A year-old state law targeting theft of vehicles’ catalytic converters brought a brief dip in the crime, but has by no means eliminated the issue, numbers from Waco police show.
Waco police received 261 reports of catalytic converter theft this year through Sept. 28, compared to 361 reports of catalytic converter theft in all of last year. The thefts started to arise as a significant issue locally in 2020, and police continue to investigate many cases, area law enforcement officials said.
“When we first started seeing these cases in 2020 there were only a few with mostly car dealerships such as Toyota and Ford being targeted,” said Robert James, a detective in the Waco Police Department’s theft unit.
Thieves target catalytic converters, which are pollution control devices on vehicles’ exhaust systems, because they contain valuable metals, including platinum, palladium and rhodium, that can sell for hundreds or thousands of dollars an ounce.
People are also reading…
Lt. Mike Gates with the McLennan County Sheriff’s Office said he has seen video of thieves stealing a single catalytic converter in about a minute.
The state law passed in the most recent legislative session advanced as House Bill 4110 and took effect in September of last year. James said the law creates three requirements for buyers of catalytic converters. He said it requires buyers to have sellers provide the title of the vehicle the converter came from, it requires buyers to keep the title information for a year, and it requires buyers to implement a numbering system allowing them to determine exactly who sold a converter.
When the law took effect, officials saw a dip in cases, but the pace of catalytic converter thefts has bounced back, James said.
M. Lipsitz & Co. Ltd., and Commercial Metals Company in Waco, and Quality Parts Supply Ltd., in Lorena, have cooperated with the sheriff’s office and police departments in their investigations and have effectively left the catalytic converter trade, authorities said.
Joey Harrell, who works at Lipsitz, said Thursday that it has been “quite some time” since the company bought a catalytic converter from an individual.
“When we do, we take their photo, we get a photo of their driver license, we record the VIN number of the car, and we collect other info as well to keep it on file,” Harrell said, referring to requirements under the 2021 law.
Harrell said Lipsitz rarely trades in catalytic converters any longer.
“But most of the ones we get come in still attached to cars that get sold to us to run through our shredder,” Harrell said.
Lipsitz also does not trade much in platinum, palladium or rhodium, he said. The company gets some in very small quantities when they buy the occasional computer or cellphone to recycle it.
Rhodium recently sold at $450.11 a gram, or $14,000 an ounce, James said in an Oct. 12 emails.
“Palladium is $68 a gram or $2,080 an ounce and Platinum is $28.55 a gram and $809.38 an ounce,” the Waco police detective wrote. “An average catalytic converter contains about 3-7 grams of platinum, 2-7 grams of palladium, 1-2 grams of rhodium. Some contain three to five times as much of each.”
A thief can sell each converter for as much as $300 to $1500, James said.
“The biggest problem that we are seeing now is that people are coming from other towns to our city to steal catalytic converters, primarily from the Houston area and often on the weekends,” he said.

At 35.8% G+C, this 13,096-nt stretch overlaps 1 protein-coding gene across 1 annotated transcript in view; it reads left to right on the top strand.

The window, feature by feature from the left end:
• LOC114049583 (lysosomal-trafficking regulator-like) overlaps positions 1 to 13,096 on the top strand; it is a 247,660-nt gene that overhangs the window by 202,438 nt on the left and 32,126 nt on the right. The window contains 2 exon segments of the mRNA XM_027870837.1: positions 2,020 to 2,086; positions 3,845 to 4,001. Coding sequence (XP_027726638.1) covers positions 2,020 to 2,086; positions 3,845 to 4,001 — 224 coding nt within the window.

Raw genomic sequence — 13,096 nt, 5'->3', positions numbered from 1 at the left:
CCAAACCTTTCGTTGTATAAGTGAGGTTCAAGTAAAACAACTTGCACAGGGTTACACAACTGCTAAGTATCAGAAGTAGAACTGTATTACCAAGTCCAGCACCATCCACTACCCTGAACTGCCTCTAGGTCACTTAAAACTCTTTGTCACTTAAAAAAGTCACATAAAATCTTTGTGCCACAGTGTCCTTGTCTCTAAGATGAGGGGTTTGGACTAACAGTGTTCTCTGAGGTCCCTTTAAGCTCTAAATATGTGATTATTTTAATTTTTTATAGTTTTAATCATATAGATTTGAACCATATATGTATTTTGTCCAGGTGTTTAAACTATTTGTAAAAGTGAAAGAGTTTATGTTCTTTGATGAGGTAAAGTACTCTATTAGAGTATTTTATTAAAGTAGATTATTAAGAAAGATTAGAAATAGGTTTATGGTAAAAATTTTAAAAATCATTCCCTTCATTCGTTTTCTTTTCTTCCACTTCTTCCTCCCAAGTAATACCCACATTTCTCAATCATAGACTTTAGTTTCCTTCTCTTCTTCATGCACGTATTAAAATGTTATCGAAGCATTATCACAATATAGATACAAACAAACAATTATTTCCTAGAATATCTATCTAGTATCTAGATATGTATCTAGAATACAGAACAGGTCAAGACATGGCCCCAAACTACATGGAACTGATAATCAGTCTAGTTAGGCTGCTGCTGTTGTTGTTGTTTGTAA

The cost to replace a catalytic converter varies from vehicle to vehicle and case to case. Many vehicles have multiple catalytic converters, and the damage caused by thieves operating power tools in a rush often extends beyond the exhaust system.
“Tundra trucks have four catalytic converters on them, two on the driver’s side and two on the passenger’s,” said Eva Merkel, a service advisor at Jeff Hunter Toyota.
She said insurance pays the replacement cost for most of her customers, but parts and labor will cost around “$4,900 if the only get the converters and oxygen sensors on one side. It will cost around $9,000 if they steal all four and cut the fuel lines or some other part as well.”
Gus Recio, assistant service manager at Jeff Hunter Toyota, said Toyota catalytic converters hardly ever break under normal use.
“Toyota only makes the number of converters they need for each vehicle they build, plus a few for the very low failure rate,” Recio said. “They don’t take into account thefts, so it messes up the logistics system and the parts don’t come in quickly.”
John Layne with Bird-Kultgen Ford said most Fords have one catalytic converter on each side of the vehicle.
The cost to replace a single converter on an F-150 pickup is about $1,200, and the cost to replace two is about $2,050, Layne said.
Sheriff’s Cpl. Mike Hutchinson, a property theft detective who works catalytic converter thefts across McLennan County, said what helps him and his colleagues solve a case is high-resolution video of the thieves.
“Get the highest resolution video security camera the security store will sell you,” Hutchinson said.
Gates, the sheriff’s office lieutenant, said low-resolution cameras produce blurry videos that will identify a suspect. He said high-resolution video will allow clear image capture of a suspect’s face or distinguishing marks or tattoos.
Hutchinson, the Waco police detective, also said welding a mark or initials onto a catalytic converter can help with catching a thief.
Dealers and shops also are able to install plates or bars that block easy access to a vehicle’s catalytic converters.
- Business Law Prof Blog
- International Business Law As A Model Of Neutrality Avoiding Bias Pitfalls In Gun Regulations
- Student Perspective on the Business Law Boot Camp: Adan Abu-Hakmeh | Law
- Solicitors Journal - Eversheds Sutherland duo sweep up at Women in Business Law Awards
- Why a good lawyer never ignores the court of public opinion